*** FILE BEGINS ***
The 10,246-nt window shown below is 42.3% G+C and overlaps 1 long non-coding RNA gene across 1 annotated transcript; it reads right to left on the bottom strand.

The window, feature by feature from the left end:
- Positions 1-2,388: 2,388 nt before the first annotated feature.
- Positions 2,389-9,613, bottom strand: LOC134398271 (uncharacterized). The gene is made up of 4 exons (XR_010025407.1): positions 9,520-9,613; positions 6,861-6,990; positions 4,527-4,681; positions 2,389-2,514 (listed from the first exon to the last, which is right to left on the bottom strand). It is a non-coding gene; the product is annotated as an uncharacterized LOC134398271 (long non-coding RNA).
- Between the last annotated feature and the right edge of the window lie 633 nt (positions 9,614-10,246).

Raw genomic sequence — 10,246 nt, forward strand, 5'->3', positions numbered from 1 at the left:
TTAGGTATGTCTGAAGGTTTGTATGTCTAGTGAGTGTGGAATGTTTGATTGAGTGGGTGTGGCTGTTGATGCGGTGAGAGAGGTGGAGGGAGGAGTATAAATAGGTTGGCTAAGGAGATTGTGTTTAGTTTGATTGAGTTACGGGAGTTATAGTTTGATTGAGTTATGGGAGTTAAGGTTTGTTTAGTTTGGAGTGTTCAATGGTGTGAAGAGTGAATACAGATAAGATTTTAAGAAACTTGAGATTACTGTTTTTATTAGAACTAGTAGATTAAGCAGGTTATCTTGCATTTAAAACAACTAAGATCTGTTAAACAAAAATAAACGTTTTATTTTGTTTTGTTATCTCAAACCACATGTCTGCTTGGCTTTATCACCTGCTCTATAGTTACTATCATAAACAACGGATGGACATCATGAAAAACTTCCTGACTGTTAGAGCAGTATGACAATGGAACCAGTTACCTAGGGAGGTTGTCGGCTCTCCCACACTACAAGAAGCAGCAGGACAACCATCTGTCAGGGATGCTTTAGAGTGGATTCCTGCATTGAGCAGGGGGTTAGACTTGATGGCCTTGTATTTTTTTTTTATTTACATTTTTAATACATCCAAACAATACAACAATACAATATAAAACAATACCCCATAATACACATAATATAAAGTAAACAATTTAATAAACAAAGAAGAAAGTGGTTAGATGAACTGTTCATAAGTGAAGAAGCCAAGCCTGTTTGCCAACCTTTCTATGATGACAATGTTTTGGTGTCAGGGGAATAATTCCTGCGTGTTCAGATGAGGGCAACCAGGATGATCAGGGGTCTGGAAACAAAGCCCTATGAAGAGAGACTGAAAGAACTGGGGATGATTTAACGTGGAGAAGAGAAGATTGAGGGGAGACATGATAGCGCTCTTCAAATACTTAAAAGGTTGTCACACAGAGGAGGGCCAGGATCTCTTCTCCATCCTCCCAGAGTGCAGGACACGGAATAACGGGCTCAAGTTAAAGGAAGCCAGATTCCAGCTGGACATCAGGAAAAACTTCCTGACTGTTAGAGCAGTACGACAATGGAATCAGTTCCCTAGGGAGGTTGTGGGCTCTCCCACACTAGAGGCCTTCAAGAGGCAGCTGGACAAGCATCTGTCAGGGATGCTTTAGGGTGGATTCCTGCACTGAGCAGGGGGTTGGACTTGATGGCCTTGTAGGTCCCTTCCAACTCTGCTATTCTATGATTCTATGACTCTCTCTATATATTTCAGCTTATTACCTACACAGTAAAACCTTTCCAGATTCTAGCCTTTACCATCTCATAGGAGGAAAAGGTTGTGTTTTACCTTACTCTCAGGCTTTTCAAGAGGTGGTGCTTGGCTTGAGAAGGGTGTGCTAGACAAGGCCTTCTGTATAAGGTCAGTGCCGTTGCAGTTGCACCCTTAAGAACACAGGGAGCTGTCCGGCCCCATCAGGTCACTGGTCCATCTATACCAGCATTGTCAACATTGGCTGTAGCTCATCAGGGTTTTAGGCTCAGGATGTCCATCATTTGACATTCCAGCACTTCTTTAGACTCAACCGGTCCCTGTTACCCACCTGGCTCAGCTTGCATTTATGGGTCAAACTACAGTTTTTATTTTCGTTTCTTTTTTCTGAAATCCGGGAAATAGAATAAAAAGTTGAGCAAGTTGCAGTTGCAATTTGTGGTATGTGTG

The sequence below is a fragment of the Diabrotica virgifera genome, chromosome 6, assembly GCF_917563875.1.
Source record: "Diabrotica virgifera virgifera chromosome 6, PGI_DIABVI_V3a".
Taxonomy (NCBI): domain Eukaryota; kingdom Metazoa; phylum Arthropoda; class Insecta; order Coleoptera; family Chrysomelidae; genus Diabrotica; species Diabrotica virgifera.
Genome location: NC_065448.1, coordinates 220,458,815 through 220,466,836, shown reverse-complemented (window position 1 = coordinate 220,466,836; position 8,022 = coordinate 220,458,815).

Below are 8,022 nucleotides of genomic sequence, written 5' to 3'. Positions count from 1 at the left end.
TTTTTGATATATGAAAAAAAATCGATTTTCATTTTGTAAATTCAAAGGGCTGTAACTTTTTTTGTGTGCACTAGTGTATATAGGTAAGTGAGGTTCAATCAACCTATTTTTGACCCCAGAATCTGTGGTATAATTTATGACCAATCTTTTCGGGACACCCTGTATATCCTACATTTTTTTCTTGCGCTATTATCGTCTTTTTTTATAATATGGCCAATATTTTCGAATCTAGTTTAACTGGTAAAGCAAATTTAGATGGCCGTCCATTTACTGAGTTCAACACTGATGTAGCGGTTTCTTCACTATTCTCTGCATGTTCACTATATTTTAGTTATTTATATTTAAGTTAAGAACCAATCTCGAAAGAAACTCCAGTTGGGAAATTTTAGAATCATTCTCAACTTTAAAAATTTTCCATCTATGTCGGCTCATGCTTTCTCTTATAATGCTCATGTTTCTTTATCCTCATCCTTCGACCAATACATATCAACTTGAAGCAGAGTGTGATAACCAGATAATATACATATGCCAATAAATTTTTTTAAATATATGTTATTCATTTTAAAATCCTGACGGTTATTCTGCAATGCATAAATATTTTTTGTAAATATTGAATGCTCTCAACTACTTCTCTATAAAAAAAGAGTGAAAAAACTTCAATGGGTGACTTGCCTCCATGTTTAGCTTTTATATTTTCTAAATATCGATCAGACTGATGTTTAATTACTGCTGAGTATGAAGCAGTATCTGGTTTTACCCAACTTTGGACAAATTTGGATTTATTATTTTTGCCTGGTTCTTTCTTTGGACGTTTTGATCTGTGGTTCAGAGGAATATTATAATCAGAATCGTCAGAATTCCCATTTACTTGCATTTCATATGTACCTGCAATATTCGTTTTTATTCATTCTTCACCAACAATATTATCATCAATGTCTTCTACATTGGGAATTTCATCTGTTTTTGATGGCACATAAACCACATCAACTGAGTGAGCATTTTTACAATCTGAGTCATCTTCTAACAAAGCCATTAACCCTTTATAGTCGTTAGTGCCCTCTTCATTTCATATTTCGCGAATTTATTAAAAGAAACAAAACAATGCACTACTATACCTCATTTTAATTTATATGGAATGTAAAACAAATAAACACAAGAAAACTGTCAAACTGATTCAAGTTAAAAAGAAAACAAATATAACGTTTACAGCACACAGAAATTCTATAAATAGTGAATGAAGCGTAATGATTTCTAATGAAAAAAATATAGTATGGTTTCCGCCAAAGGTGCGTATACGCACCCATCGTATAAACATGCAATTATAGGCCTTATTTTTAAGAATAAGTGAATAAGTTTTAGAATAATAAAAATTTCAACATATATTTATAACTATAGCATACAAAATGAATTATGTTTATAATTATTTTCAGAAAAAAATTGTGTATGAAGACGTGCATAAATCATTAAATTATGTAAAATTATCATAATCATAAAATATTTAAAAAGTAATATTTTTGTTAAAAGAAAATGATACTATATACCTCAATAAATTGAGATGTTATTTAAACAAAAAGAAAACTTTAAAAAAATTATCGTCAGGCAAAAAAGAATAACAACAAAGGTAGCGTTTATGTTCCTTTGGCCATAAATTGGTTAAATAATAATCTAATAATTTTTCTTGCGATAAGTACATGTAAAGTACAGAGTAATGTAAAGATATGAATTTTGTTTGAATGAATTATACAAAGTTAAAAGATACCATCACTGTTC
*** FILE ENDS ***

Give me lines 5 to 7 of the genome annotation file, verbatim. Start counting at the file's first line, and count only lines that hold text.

- Between the last annotated feature and the right edge of the window lie 633 nt (positions 9,614-10,246).

Raw genomic sequence — 10,246 nt, forward strand, 5'->3', positions numbered from 1 at the left:
TTAGGTATGTCTGAAGGTTTGTATGTCTAGTGAGTGTGGAATGTTTGATTGAGTGGGTGTGGCTGTTGATGCGGTGAGAGAGGTGGAGGGAGGAGTATAAATAGGTTGGCTAAGGAGATTGTGTTTAGTTTGATTGAGTTACGGGAGTTATAGTTTGATTGAGTTATGGGAGTTAAGGTTTGTTTAGTTTGGAGTGTTCAATGGTGTGAAGAGTGAATACAGATAAGATTTTAAGAAACTTGAGATTACTGTTTTTATTAGAACTAGTAGATTAAGCAGGTTATCTTGCATTTAAAACAACTAAGATCTGTTAAACAAAAATAAACGTTTTATTTTGTTTTGTTATCTCAAACCACATGTCTGCTTGGCTTTATCACCTGCTCTATAGTTACTATCATAAACAACGGATGGACATCATGAAAAACTTCCTGACTGTTAGAGCAGTATGACAATGGAACCAGTTACCTAGGGAGGTTGTCGGCTCTCCCACACTACAAGAAGCAGCAGGACAACCATCTGTCAGGGATGCTTTAGAGTGGATTCCTGCATTGAGCAGGGGGTTAGACTTGATGGCCTTGTATTTTTTTTTTATTTACATTTTTAATACATCCAAACAATACAACAATACAATATAAAACAATACCCCATAATACACATAATATAAAGTAAACAATTTAATAAACAAAGAAGAAAGTGGTTAGATGAACTGTTCATAAGTGAAGAAGCCAAGCCTGTTTGCCAACCTTTCTATGATGACAATGTTTTGGTGTCAGGGGAATAATTCCTGCGTGTTCAGATGAGGGCAACCAGGATGATCAGGGGTCTGGAAACAAAGCCCTATGAAGAGAGACTGAAAGAACTGGGGATGATTTAACGTGGAGAAGAGAAGATTGAGGGGAGACATGATAGCGCTCTTCAAATACTTAAAAGGTTGTCACACAGAGGAGGGCCAGGATCTCTTCTCCATCCTCCCAGAGTGCAGGACACGGAATAACGGGCTCAAGTTAAAGGAAGCCAGATTCCAGCTGGACATCAGGAAAAACTTCCTGACTGTTAGAGCAGTACGACAATGGAATCAGTTCCCTAGGGAGGTTGTGGGCTCTCCCACACTAGAGGCCTTCAAGAGGCAGCTGGACAAGCATCTGTCAGGGATGCTTTAGGGTGGATTCCTGCACTGAGCAGGGGGTTGGACTTGATGGCCTTGTAGGTCCCTTCCAACTCTGCTATTCTATGATTCTATGACTCTCTCTATATATTTCAGCTTATTACCTACACAGTAAAACCTTTCCAGATTCTAGCCTTTACCATCTCATAGGAGGAAAAGGTTGTGTTTTACCTTACTCTCAGGCTTTTCAAGAGGTGGTGCTTGGCTTGAGAAGGGTGTGCTAGACAAGGCCTTCTGTATAAGGTCAGTGCCGTTGCAGTTGCACCCTTAAGAACACAGGGAGCTGTCCGGCCCCATCAGGTCACTGGTCCATCTATACCAGCATTGTCAACATTGGCTGTAGCTCATCAGGGTTTTAGGCTCAGGATGTCCATCATTTGACATTCCAGCACTTCTTTAGACTCAACCGGTCCCTGTTACCCACCTGGCTCAGCTTGCATTTATGGGTCAAACTACAGTTTTTATTTTCGTTTCTTTTTTCTGAAATCCGGGAAATAGAATAAAAAGTTGAGCAAGTTGCAGTTGCAATTTGTGGTATGTGTG